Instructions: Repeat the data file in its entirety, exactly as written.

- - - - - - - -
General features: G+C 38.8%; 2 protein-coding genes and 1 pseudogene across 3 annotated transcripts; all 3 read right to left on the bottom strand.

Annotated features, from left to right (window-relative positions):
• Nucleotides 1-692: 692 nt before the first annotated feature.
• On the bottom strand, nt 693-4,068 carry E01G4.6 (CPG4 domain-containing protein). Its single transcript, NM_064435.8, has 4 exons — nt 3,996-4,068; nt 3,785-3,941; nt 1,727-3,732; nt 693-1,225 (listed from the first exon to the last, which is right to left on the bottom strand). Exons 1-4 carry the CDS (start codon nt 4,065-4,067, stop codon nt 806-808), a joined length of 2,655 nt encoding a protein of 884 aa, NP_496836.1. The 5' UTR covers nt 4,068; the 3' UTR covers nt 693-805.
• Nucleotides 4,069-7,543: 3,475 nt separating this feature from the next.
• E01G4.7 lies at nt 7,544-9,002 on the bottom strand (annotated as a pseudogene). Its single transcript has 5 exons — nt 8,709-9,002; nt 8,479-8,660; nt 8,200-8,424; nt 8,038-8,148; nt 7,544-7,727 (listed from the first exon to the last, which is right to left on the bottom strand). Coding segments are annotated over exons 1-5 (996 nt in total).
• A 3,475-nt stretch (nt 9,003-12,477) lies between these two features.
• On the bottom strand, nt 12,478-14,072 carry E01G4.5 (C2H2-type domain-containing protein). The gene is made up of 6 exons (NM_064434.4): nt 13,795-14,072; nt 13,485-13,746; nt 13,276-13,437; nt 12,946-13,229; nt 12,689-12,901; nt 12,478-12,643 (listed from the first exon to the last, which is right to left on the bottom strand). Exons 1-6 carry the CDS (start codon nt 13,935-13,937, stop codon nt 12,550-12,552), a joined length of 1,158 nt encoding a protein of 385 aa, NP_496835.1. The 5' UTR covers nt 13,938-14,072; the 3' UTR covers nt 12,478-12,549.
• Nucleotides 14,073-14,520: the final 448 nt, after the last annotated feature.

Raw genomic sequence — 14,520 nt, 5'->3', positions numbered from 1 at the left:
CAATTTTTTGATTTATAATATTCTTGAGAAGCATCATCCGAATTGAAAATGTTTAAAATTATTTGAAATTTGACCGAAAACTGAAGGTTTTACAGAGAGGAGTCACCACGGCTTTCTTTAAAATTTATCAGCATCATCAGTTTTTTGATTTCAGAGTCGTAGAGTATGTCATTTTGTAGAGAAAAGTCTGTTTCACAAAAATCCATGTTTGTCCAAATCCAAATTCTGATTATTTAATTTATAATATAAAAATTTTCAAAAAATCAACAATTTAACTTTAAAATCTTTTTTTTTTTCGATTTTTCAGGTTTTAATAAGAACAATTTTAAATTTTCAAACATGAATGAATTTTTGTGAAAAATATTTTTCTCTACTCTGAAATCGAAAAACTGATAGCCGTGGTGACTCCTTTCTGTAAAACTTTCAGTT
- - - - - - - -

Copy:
General features: G+C 38.8%; 2 protein-coding genes and 1 pseudogene across 3 annotated transcripts; all 3 read right to left on the bottom strand.

Annotated features, from left to right (window-relative positions):
• Nucleotides 1-692: 692 nt before the first annotated feature.
• On the bottom strand, nt 693-4,068 carry E01G4.6 (CPG4 domain-containing protein). Its single transcript, NM_064435.8, has 4 exons — nt 3,996-4,068; nt 3,785-3,941; nt 1,727-3,732; nt 693-1,225 (listed from the first exon to the last, which is right to left on the bottom strand). Exons 1-4 carry the CDS (start codon nt 4,065-4,067, stop codon nt 806-808), a joined length of 2,655 nt encoding a protein of 884 aa, NP_496836.1. The 5' UTR covers nt 4,068; the 3' UTR covers nt 693-805.
• Nucleotides 4,069-7,543: 3,475 nt separating this feature from the next.
• E01G4.7 lies at nt 7,544-9,002 on the bottom strand (annotated as a pseudogene). Its single transcript has 5 exons — nt 8,709-9,002; nt 8,479-8,660; nt 8,200-8,424; nt 8,038-8,148; nt 7,544-7,727 (listed from the first exon to the last, which is right to left on the bottom strand). Coding segments are annotated over exons 1-5 (996 nt in total).
• A 3,475-nt stretch (nt 9,003-12,477) lies between these two features.
• On the bottom strand, nt 12,478-14,072 carry E01G4.5 (C2H2-type domain-containing protein). The gene is made up of 6 exons (NM_064434.4): nt 13,795-14,072; nt 13,485-13,746; nt 13,276-13,437; nt 12,946-13,229; nt 12,689-12,901; nt 12,478-12,643 (listed from the first exon to the last, which is right to left on the bottom strand). Exons 1-6 carry the CDS (start codon nt 13,935-13,937, stop codon nt 12,550-12,552), a joined length of 1,158 nt encoding a protein of 385 aa, NP_496835.1. The 5' UTR covers nt 13,938-14,072; the 3' UTR covers nt 12,478-12,549.
• Nucleotides 14,073-14,520: the final 448 nt, after the last annotated feature.

Raw genomic sequence — 14,520 nt, 5'->3', positions numbered from 1 at the left:
CAATTTTTTGATTTATAATATTCTTGAGAAGCATCATCCGAATTGAAAATGTTTAAAATTATTTGAAATTTGACCGAAAACTGAAGGTTTTACAGAGAGGAGTCACCACGGCTTTCTTTAAAATTTATCAGCATCATCAGTTTTTTGATTTCAGAGTCGTAGAGTATGTCATTTTGTAGAGAAAAGTCTGTTTCACAAAAATCCATGTTTGTCCAAATCCAAATTCTGATTATTTAATTTATAATATAAAAATTTTCAAAAAATCAACAATTTAACTTTAAAATCTTTTTTTTTTTCGATTTTTCAGGTTTTAATAAGAACAATTTTAAATTTTCAAACATGAATGAATTTTTGTGAAAAATATTTTTCTCTACTCTGAAATCGAAAAACTGATAGCCGTGGTGACTCCTTTCTGTAAAACTTTCAGTT